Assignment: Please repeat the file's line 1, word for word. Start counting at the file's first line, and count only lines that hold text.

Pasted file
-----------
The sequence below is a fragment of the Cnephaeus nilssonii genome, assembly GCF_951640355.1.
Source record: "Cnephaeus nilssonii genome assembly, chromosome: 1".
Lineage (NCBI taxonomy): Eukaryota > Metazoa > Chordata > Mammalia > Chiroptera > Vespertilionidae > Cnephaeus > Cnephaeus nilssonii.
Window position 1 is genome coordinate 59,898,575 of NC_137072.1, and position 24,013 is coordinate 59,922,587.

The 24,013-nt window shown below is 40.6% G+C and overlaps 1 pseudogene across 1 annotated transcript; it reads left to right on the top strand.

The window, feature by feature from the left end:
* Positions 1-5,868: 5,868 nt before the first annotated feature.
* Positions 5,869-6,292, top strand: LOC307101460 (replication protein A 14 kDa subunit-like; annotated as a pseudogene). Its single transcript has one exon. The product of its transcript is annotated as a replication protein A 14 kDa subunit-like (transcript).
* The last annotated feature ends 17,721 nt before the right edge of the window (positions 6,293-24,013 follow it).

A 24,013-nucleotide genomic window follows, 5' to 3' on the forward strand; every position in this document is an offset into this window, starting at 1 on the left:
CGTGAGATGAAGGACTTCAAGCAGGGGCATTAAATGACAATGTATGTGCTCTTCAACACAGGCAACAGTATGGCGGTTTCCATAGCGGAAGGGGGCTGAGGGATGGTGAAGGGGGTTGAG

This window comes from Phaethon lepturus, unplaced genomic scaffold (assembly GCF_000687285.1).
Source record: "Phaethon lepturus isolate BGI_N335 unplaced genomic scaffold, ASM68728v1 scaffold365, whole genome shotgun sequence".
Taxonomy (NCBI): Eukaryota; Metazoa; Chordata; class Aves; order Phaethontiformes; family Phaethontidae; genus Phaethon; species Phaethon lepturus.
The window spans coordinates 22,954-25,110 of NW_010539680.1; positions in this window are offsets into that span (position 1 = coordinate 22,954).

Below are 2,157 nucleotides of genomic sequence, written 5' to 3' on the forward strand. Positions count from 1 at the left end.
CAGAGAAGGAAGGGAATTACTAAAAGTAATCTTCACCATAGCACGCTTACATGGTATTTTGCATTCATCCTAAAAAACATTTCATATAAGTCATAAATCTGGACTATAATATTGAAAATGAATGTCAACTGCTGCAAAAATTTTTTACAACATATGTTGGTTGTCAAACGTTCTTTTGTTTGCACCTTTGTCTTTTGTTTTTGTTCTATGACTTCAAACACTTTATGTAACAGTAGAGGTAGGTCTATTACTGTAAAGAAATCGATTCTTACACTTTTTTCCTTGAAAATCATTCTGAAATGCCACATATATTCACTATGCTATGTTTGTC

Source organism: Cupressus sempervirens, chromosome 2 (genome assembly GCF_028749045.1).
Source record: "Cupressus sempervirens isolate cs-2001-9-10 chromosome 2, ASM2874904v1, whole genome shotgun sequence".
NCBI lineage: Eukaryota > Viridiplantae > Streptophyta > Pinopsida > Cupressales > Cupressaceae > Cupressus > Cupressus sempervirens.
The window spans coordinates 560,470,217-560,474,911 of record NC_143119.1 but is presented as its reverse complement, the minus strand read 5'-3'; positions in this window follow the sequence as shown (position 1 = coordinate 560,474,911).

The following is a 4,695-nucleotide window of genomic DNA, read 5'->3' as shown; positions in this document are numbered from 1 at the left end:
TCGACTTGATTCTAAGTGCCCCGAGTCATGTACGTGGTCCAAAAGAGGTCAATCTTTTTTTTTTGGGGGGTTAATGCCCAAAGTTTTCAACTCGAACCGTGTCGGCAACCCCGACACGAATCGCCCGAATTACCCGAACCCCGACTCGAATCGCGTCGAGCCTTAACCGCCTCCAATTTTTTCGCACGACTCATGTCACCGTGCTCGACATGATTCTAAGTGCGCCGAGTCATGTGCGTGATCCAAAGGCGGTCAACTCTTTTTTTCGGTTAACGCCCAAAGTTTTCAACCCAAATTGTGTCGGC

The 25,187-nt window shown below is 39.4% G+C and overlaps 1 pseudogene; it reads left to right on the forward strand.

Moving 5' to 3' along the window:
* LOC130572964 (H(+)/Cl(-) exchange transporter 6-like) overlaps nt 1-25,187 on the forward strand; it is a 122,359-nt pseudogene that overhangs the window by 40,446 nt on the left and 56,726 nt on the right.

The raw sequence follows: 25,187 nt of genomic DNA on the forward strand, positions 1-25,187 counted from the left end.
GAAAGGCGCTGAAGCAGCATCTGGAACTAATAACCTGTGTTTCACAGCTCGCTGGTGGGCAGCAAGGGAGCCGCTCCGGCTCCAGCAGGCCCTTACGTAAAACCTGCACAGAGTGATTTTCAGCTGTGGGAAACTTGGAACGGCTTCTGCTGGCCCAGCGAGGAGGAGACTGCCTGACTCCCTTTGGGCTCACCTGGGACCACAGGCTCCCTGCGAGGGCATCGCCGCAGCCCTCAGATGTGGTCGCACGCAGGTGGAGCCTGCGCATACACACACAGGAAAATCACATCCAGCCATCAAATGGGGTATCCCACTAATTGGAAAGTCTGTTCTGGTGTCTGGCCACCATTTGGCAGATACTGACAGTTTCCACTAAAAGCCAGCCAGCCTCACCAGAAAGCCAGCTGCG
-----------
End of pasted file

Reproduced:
The sequence below is a fragment of the Cnephaeus nilssonii genome, assembly GCF_951640355.1.